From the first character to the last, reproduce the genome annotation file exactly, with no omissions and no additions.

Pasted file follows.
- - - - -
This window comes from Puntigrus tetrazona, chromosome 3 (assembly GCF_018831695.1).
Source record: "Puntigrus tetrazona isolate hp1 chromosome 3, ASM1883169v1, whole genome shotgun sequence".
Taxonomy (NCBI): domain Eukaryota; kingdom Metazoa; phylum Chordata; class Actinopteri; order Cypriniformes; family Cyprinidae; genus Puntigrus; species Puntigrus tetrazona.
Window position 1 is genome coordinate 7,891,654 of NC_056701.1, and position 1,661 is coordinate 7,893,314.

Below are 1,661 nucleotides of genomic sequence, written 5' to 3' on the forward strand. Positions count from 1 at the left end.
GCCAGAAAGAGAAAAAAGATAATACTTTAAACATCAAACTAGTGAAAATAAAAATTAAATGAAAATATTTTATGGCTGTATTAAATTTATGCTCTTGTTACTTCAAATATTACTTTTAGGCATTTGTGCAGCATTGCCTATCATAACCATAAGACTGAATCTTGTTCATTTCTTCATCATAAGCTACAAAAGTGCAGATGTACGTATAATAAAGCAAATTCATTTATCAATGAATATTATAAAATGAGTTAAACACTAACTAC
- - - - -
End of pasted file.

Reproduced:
This window comes from Puntigrus tetrazona, chromosome 3 (assembly GCF_018831695.1).
Source record: "Puntigrus tetrazona isolate hp1 chromosome 3, ASM1883169v1, whole genome shotgun sequence".
Taxonomy (NCBI): domain Eukaryota; kingdom Metazoa; phylum Chordata; class Actinopteri; order Cypriniformes; family Cyprinidae; genus Puntigrus; species Puntigrus tetrazona.
Window position 1 is genome coordinate 7,891,654 of NC_056701.1, and position 1,661 is coordinate 7,893,314.

Below are 1,661 nucleotides of genomic sequence, written 5' to 3' on the forward strand. Positions count from 1 at the left end.
GCCAGAAAGAGAAAAAAGATAATACTTTAAACATCAAACTAGTGAAAATAAAAATTAAATGAAAATATTTTATGGCTGTATTAAATTTATGCTCTTGTTACTTCAAATATTACTTTTAGGCATTTGTGCAGCATTGCCTATCATAACCATAAGACTGAATCTTGTTCATTTCTTCATCATAAGCTACAAAAGTGCAGATGTACGTATAATAAAGCAAATTCATTTATCAATGAATATTATAAAATGAGTTAAACACTAACTAC